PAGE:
I box the last stack of books, bag the last pile of handouts, probe the back of desk drawers for the last remnant of a daily teaching life. I clean the desk, wipe shelves, arrange chairs, force myself not to get all weepy, close the door of my office, and turn in the key. I have “retired” from teaching.
But, wait, it is impossible for me to retire from teaching. Does a bricklayer retire from laying brick? Does a chef stop planning recipes? Does a parent retire from parenting? A bad back and bad management provoked my decision to transition out of the academy. I began as an adjunct instructor of English composition in a public institution and end as a tenured professor teaching advanced writing courses in a private institution. But this is not a look-how-far-I-have-come-self-congratulatory-achievement story. Teaching is a practice, not an achievement.
It is easy to sort out what will be missed from what will be left behind with relief. No more meetings, no more agendas, no more merit reviews, no more disbelief when privileged, tenured professors undermine the few rights of contingent faculty, no more culture of self-interest. I taught in a technical university where the liberal arts got short budget line shrift. No faculty union but lots of lip service to “shared governance.” There is little evidence that the humanistic education of students was a high priority, but they did construct a great field house. Many times I walked away from a department or college meeting thinking, “What’s wrong with these people?” That’s the familiar bad stuff; it will fade.
What won’t easily fade is the artistry of teaching and the creative work of imagining a course through the map of the syllabus. Each course had an implicit narrative—a beginning, middle and end—the story line of our work together. On the first day of class when I would distribute the syllabus, usually printed on color paper and about five pages long, I would watch as anxious or maybe impatient students would scan the assignments to see what they had to read, write, do—and what they could skip. They did not see how we would start somewhere and conclude somewhere else. They did not see the hard decisions about books, about pace, about language. They did not know the syllabus was really about them.
I taught interesting courses—oral history, memoir, photography and writing. I even liked those courses students grumbled about having to take. One of those, a two-credit requirement called Senior Seminar, students perceived as just another hurdle blocking their main focus—finishing and finding a job. By the end of ten weeks, though, a shift usually happened and students came to see there was something about this pause in their career track that was useful to them as human beings. I think it’s called economically-disengaged learning. Senior Seminar hung on for two decades before it was swept away in another general education flattening and shrinking. But for a time we took on subjects like diversity, citizenship, human rights, globalization, and sustainability. I recall a group that was particularly recalcitrant about the theme, the requirements, and the paper writing. In discussing a humanistic point that seemed self evident to anyone with a less hyper-individualistic worldview, one student stood up in front of the class and yelled, “What’s wrong with you people?” That was a good day. She was of one of the few students from the working class. She photographed her father’s hand and wrote:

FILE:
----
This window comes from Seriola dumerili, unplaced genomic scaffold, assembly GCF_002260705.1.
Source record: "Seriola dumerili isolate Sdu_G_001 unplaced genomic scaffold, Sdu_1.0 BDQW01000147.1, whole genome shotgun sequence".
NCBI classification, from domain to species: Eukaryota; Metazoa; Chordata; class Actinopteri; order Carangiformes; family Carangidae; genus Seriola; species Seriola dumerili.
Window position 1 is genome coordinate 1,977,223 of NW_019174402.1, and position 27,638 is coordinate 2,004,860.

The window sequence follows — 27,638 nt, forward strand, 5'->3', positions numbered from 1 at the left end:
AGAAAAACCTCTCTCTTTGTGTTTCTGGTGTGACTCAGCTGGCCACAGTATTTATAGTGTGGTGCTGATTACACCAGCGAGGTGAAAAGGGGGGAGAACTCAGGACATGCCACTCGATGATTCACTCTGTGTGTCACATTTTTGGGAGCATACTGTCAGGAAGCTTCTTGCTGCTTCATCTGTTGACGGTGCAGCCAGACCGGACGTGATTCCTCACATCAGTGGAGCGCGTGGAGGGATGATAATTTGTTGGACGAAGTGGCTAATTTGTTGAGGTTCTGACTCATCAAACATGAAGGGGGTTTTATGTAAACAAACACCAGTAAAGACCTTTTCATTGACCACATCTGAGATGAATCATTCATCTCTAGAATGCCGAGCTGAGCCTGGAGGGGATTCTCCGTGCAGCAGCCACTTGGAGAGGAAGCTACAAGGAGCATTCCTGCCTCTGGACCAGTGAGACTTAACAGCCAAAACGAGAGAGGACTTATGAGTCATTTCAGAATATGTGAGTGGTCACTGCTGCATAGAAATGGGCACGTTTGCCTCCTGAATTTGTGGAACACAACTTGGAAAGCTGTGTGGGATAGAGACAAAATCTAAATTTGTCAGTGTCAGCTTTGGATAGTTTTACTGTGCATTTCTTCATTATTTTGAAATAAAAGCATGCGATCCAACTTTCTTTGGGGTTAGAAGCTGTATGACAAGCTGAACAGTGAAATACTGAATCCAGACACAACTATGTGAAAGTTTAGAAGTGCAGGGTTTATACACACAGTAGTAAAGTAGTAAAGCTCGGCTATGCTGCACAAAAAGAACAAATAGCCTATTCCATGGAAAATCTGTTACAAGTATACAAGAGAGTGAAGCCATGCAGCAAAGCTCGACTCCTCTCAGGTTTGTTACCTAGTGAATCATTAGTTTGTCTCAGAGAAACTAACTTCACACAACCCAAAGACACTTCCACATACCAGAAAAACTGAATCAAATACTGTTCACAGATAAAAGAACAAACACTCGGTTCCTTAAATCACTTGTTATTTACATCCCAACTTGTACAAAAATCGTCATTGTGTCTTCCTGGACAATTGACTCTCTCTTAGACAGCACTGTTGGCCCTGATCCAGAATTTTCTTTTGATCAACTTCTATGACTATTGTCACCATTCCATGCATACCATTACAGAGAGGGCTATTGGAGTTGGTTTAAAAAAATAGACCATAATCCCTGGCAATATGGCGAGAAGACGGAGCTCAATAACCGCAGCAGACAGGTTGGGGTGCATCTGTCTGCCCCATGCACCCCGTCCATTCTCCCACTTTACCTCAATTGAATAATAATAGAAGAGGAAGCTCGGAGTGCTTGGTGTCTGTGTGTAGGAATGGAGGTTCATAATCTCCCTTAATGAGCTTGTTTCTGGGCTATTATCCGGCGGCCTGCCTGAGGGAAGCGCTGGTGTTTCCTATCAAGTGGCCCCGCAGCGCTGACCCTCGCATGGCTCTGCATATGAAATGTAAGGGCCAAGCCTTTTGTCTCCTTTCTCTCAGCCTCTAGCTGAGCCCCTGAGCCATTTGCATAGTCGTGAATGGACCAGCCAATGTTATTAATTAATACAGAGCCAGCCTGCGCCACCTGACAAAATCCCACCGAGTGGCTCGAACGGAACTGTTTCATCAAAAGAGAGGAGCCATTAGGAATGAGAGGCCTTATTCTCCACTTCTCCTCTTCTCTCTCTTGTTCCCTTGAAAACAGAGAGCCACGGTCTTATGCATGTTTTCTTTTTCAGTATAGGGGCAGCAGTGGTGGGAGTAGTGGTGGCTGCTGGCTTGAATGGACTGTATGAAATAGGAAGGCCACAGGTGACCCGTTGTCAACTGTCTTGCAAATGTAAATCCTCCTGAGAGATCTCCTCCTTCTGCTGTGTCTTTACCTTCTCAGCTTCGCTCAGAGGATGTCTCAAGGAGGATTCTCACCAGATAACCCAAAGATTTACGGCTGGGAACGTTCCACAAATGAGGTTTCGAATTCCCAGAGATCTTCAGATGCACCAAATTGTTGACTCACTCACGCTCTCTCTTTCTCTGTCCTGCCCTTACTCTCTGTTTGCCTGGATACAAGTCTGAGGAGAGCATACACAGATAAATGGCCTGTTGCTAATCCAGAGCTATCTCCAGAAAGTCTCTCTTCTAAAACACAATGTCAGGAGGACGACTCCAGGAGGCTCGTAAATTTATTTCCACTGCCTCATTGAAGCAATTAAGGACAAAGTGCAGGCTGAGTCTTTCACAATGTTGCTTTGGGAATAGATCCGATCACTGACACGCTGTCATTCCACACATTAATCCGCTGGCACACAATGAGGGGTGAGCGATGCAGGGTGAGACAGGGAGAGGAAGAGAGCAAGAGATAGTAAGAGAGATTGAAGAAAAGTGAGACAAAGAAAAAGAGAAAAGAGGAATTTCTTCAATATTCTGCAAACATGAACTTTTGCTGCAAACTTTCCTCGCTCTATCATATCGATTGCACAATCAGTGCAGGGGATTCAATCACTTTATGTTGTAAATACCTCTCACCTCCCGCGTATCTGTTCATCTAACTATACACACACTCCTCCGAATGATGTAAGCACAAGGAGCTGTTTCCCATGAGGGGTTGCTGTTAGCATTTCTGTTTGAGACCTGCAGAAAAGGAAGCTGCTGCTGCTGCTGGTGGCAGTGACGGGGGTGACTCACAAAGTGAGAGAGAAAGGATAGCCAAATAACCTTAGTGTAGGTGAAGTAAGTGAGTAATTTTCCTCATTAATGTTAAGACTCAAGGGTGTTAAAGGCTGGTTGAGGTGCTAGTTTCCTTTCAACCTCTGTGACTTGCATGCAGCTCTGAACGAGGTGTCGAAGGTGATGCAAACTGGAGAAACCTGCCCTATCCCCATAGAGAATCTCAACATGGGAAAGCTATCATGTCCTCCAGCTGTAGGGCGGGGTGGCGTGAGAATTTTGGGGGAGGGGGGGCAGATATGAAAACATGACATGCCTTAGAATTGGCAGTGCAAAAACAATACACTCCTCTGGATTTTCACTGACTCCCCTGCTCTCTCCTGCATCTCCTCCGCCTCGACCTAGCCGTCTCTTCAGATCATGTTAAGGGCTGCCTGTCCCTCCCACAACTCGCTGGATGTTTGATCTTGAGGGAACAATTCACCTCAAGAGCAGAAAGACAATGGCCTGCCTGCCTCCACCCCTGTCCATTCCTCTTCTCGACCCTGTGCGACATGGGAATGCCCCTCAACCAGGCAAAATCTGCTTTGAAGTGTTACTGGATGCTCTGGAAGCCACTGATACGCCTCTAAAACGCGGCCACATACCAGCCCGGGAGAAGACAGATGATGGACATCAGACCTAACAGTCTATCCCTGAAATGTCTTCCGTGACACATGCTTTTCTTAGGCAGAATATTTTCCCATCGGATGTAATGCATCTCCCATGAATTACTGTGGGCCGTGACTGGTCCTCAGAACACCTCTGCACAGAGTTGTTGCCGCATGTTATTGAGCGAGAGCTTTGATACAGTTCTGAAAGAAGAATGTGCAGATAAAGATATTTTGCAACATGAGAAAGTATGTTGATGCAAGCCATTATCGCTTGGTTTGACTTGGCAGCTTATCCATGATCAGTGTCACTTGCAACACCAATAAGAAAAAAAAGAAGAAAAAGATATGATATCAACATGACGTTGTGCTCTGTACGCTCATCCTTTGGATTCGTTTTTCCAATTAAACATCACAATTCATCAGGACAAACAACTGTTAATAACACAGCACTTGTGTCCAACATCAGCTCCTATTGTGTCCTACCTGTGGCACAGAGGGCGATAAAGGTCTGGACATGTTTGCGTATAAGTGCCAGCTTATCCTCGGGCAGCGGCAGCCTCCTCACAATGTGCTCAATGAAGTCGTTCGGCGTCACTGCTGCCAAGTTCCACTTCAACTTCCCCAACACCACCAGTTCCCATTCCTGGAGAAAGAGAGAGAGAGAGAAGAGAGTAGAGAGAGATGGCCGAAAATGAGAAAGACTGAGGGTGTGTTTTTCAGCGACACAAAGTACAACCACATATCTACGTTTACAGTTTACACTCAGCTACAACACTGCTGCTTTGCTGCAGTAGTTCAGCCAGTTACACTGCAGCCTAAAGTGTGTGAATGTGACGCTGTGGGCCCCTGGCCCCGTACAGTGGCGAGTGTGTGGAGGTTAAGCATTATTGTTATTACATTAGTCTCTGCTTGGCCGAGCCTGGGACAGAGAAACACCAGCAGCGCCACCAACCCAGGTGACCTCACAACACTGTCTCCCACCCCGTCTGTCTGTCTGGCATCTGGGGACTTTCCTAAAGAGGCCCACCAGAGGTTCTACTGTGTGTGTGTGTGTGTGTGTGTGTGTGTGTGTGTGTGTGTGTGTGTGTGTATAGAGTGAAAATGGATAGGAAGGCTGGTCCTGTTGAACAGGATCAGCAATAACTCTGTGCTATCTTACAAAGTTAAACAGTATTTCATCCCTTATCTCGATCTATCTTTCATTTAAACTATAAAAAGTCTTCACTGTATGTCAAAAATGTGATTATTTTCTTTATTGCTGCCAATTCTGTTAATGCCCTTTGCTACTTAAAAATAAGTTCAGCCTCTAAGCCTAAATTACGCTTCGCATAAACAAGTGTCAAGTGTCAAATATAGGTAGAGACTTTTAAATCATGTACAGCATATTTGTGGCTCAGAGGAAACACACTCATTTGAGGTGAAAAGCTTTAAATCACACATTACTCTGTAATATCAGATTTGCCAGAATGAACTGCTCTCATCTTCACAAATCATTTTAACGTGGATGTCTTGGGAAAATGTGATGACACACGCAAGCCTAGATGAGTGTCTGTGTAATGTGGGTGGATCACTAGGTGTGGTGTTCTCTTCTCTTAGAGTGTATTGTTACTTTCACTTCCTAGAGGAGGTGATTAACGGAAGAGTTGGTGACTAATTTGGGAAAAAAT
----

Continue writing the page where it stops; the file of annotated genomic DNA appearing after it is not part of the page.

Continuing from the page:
This is a portrait of my father. He is a plumber. . . . He started out
in this country with seventeen dollars. He worked as a superintendent
in the Bronx, a second job as a butcher, and any spare jobs he could swing.
As far as I can remember, he has missed most birthdays, graduations, and
holidays to work. He always said to me to work with my head not with
my hands. “Don’t be a dog like your father,” he would say as we both crawled
on our bellies under a building. We both knew, though, no matter what he said, he could never pull
away from work. My father still works with his hands, his back, and especially his head, but he never
was a dog.
I too was never a dog. (I know what the student’s father meant by “dog,” even though dogs in my neighborhood are treated affectionately well.) A teacher’s life may be exhausting and stressful, but the physical body is (usually) not at risk.
This September will be a hard month. I tell myself: No start-up jitters. No perpetual fatigue of seven courses a year (for years it was nine courses). No rush of preparation. No troubled dreams of not finding the right classroom or of finding it and discovering it’s empty and all the students are outside and refusing to come in. No sense of alienation as a working-class outsider in a bureaucratic culture.
I will deeply miss teaching. I will miss most the motion of the teaching act—back and forth, between teacher and students. It is invisible and potent. And it cannot be measured.
When I tell people I have retired, inevitably, they say, “Congratulations!” I shake my head, “no,” hinting that is not the right response for me, but not explaining why not.
I haven’t yet figured out how to compose a life without the rhythm of the classroom. But, I know how fortunate my teaching life has been. I never had to manage unsafe work like my father or stand all day in front of a hot grill like my mother. They never complained about their work to their children. It was just part of life, but not the whole of life. But then I know that I will always be a teacher, but maybe not now in an institution. Academic life is part of life, not the whole of it. That’s the lesson from my best teachers.
Janet Zandy is emerita professor of English at Rochester Institute of Technology. She is the author of the award-winning Hands: Physical Labor, Class, and Cultural Work and other books on American working-class culture. Her most recent book is Unfinished Stories: The Narrative Photography of Hansel Mieth and Marion Palfi.